Koh Tao murder case fallout raises questions about Thai justice

26 December 2015
Koh Tao murder case fallout raises questions about Thai justice
Myanmar migrant workers, who are accused of the killing of two British tourists, Zaw Lin (R) and Wai Phyo (L) are escorted by a Thai police officer after they were sentenced to death at the Samui Provincial Court, on Koh Samui Island, Surat Thani province, southern Thailand, 24 December 2015. Photo: Rungroj Yongrit/EPA

Many observers reacted incredulously to the death sentence verdicts given to two Myanmar migrant workers in Thailand, who were accused of murdering two British tourists in 2014 on Koh Tao island.
The two British backpackers, Hannah Witheridge, 23, and David Miller, 24, were found bludgeoned to death on an isolated beach area.
A long string of puzzling and unscientific investigation techniques by the Thai police, which were widely reported in the press,have left many observers shaking their heads during the past year, and the verdict handed down on Thursday only raised more serious questions about the flawed investigation and trial.
Andy Hall of the Migrant Workers Rights Network has provided support to the defense team and closely followed the investigation and questioned its procedures.
“The defense team respects the court decision, but has moved to appeal the verdict,” he said. “The defense team’s position is that the prosecution didn’t prove beyond a doubt the main charges.”
Thailand's best-known forensic scientist, Dr. Pornthip Rojanasunand, whose institute was not allowed any involvement in the investigation, testified that the crime scene had been poorly managed and evidence improperly collected.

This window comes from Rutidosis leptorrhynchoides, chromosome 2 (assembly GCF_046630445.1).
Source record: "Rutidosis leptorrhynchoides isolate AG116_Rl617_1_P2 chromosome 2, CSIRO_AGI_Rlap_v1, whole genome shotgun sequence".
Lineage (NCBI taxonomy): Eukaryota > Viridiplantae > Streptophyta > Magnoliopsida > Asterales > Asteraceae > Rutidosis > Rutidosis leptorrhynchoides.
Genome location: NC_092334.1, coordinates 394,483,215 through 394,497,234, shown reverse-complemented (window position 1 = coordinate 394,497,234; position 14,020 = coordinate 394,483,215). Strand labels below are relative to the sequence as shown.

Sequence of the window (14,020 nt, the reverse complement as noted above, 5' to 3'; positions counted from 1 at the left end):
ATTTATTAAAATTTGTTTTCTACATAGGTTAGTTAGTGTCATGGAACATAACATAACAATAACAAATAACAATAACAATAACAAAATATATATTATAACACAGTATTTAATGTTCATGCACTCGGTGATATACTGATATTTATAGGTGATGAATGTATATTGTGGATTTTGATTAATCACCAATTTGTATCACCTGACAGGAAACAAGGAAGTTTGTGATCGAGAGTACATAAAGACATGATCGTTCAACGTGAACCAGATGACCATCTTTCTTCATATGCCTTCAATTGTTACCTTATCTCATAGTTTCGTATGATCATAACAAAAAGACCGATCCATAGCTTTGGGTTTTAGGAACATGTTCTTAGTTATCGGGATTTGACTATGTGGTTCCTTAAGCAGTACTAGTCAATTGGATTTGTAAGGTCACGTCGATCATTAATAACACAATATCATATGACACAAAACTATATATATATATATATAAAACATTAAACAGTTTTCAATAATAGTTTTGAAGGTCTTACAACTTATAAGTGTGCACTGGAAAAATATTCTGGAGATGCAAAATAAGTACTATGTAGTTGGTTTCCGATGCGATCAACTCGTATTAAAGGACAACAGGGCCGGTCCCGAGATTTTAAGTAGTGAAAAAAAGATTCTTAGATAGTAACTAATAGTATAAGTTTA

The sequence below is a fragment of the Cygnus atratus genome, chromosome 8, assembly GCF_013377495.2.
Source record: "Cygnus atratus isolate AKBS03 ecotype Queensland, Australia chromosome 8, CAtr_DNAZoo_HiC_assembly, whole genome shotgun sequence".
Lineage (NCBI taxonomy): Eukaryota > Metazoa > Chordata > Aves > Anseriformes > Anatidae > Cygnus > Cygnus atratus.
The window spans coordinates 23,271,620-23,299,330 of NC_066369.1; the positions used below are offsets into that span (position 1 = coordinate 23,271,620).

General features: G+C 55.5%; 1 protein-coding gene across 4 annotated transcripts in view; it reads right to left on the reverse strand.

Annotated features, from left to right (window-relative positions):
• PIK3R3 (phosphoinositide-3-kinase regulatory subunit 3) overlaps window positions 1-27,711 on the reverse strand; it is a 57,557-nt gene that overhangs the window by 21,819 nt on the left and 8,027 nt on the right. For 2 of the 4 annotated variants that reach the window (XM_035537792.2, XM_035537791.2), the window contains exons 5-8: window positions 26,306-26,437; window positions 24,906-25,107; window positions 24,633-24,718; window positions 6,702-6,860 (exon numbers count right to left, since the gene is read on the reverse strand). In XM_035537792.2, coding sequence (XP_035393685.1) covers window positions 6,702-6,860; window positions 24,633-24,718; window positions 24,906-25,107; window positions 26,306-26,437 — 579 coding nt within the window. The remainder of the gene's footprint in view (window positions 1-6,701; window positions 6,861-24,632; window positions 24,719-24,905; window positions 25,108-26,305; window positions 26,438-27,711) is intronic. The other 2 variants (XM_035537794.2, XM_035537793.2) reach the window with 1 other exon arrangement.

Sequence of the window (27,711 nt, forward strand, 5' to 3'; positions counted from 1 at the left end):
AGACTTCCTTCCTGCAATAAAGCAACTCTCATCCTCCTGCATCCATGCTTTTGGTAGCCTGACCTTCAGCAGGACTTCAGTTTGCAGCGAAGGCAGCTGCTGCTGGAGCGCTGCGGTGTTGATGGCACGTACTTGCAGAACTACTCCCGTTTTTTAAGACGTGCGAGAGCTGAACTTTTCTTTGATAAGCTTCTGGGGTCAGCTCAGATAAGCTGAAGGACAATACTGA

Media covering the trial reported the police raised the names of a number of different persons during the investigative phase, but then quickly focused the investigation on the Myanmar migrant worker community in the area.
One year after the deaths, Dr. Pornthip tested a hoe believed to have been used in the murder and found the DNA of two people on the handle, but none matched the defendants.
The two defendants, Wai Phyo and Zaw Lin, testified they are innocent and said they were beaten and threatened into making confessions.
In the trial, the prosecution provided a one-page summary of the state’s DNA tests, some of it handwritten, with parts crossed out and corrected, along with four supporting pages, the BBC reported. Corroborating evidence establishing the scientific accuracy of the state’s DNA testing procedures was non-existent or flimsy, according to court observers.